[save to drafts]A loud, but relatively small, group of Americans disagree with President Barack Obama’s moves toward so-called normalized relations with Cuba. I have to believe that in large part — especially among people fifty years old or younger — their complaints fall into a broader anti-Obama rant more generally than anything they understand specifically about Cuba. A good number of these people don’t know the history of U.S.-Cuba relations and some probably cannot find Cuba on the map. But they complain nonetheless.
The others should know better.
For decades now Cuba has been open to all of the world but the United States. Things are not perfect in Cuba, of course, but things are not perfect anywhere in the world — including here! — and life is much worse in many other countries compared with Cuba.
American anti-Cuba policy, in fact, likely gave Cuba the foil it needed to retain the very power and control that Americans claim to despise. You know…that brutal dictatorship that appropriated land and industry and turned the country into communist state over 50 years ago. Our solution? Well, at first we tried military overthrow, assassination, and who knows what else, but for the most part ours has been a strategy of neglect. Close the door and let Cuba fall into chaos and decline. That didn’t happen and the regime of Fidel Castro continues on.
We’re mad at Iran still, too, and probably for better reasons still at odds with North Korea. Syria is on that list, too, but we’ve got other things to worry about in that neck of the woods today. I don’t know, that about covers it, right? The bad players?
What about Israel? Whoops, sorry. That’s an ally. But for comparison, take a look.
About 65 years ago Israel was created in Palestine by taking possession of Palestinian land and industry. This was much more of an invasion than a revolution, but in essence brought for similar results. Wronged Cubans are in Miami, wronged Palestinians are in Gaza. Moreover, for decades prior to Israel’s invasion, Jewish settlers had violent run ins with Palestinians as they tried to claim what they believe was — by faith — their homeland in Palestine. After World War II, the newly established United Nations was in the process of establishing Jewish state when Israel went ahead and claimed their nation. It is all treated as heroics here. (Not so much so in the Middle East.)
Cuban-Americans in the United States complain about losing their homes and businesses to Castro and we take them seriously, politically at least. At the founding of Israel, hundreds of thousands of Palestinians lost their homes and many thousands died — and many thousands more have died since — and the survivors are forced to live in what are essentially giant ghettos on the fringe of Israel’s apartheid state.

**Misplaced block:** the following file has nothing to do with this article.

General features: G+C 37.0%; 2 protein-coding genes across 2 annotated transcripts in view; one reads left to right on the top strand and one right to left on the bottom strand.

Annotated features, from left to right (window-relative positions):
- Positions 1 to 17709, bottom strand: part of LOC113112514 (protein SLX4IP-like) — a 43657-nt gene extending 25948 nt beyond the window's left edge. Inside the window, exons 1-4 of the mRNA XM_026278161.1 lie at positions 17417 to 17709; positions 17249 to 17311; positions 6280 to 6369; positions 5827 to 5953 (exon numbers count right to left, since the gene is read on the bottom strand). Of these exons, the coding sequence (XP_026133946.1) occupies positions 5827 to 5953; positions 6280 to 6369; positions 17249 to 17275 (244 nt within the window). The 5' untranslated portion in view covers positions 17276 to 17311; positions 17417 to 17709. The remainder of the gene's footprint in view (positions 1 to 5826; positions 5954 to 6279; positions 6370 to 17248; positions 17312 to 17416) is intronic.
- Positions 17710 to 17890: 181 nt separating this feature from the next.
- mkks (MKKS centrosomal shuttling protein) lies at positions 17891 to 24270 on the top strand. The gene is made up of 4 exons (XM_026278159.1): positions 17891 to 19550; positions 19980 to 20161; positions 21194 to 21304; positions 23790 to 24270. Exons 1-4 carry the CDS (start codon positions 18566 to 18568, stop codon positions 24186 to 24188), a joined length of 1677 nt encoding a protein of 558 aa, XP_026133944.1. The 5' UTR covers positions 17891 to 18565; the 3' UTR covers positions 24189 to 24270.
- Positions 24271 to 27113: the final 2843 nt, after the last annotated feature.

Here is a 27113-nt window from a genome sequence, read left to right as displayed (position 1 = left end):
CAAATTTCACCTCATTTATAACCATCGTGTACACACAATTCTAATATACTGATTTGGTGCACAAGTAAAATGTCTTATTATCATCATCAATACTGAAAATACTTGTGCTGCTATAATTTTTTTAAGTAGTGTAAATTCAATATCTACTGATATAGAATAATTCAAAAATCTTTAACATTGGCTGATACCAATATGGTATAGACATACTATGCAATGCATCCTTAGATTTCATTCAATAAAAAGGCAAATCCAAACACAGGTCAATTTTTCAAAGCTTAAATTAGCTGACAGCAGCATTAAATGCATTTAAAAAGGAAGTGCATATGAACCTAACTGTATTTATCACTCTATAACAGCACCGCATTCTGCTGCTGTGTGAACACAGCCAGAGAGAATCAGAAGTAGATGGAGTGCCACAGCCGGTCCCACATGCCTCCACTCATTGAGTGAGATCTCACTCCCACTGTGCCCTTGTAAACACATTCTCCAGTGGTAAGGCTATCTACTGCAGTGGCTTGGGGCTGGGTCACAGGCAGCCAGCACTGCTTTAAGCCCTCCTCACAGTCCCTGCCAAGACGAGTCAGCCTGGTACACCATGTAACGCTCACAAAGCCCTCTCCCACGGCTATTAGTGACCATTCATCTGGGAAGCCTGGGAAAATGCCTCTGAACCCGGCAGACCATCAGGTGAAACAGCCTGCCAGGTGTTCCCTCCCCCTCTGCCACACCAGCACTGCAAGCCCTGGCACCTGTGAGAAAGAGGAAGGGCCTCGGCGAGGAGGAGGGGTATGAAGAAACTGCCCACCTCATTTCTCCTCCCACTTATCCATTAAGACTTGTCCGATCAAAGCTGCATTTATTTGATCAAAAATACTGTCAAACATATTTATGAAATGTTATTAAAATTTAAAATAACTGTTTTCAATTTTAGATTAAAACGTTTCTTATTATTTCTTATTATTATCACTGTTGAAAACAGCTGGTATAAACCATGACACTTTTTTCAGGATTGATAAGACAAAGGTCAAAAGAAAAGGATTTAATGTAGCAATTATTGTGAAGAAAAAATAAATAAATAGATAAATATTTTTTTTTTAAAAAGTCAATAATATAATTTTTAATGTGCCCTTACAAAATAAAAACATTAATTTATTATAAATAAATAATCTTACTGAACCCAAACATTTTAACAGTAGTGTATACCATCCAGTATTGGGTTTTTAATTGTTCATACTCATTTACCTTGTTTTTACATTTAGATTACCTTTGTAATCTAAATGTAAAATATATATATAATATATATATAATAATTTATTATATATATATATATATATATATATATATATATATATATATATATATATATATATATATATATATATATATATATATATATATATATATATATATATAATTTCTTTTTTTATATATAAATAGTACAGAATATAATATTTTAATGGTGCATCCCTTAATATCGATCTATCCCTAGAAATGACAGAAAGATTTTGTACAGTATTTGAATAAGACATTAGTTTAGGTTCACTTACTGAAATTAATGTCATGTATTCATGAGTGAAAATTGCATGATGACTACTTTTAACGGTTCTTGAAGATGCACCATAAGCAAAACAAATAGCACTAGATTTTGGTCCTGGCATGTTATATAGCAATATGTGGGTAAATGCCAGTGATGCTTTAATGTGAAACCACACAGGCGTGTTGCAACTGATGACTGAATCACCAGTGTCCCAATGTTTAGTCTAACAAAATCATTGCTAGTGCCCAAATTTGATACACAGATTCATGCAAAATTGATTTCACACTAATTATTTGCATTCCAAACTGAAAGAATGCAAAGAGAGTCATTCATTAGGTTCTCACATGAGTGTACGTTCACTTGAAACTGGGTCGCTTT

Rather than condemn this atrocity, the United States finances it, supporting the Israeli state through direct financial aid and military aid. The United States also gives Israel absolute political cover, standing in the way of any resolution condemning Israel for its crimes and bad behavior.
Other than the fact that Israel is 10,000 miles away and Cuba is 90 miles away, what’s the difference? Communism?
We seem be getting along rather nicely with most other “communist” and formerly-communist states. For an example, it might be true that China has embraced a form of capitalism — and capitalism is more sacred than any religion in this country — China is far from a shining example of a democratic society. True, China doesn’t incarcerate its citizens at the same rate we do in the United States, but they have human rights flaws that should make even us blush.
Let’s get back closer to home. The United States is directly responsible for much of the chaos and corruption that plagued Cuba’s peers in Central America and South America over the decades. As a matter of fact, things have gotten far worse in countries from Mexico to Chili than anything troubling Cuba today. How many have died in coups, wars, and poverty in that part of the world? It is hard to count…and often no one is counting.
And finally, let us not forget the pre-Cuban Revolution years under Cuban President Batista, an American ally. Cuba was far from free in those years. Rather it was a veritable reign of terror during which as many as 20,000 Cubans lost their lives and the economy increasingly fell under the control of organized crime. Even the United States warned that Batista was planting the seeds of revolution.
But some of us cannot get over the whole Fidel Castro thing. It is a Cold War hangover that should have been kicked years ago. We act like the marooned Japanese sailor who has lived alone for years and does not know the war has ended. It is embarrassing.
Maybe it is Fidel’s beard. Whatever it is, any outrage over opening political and economic relations with Cuba is akin to childish behavior. It is impractical stubbornness. It is irrational.
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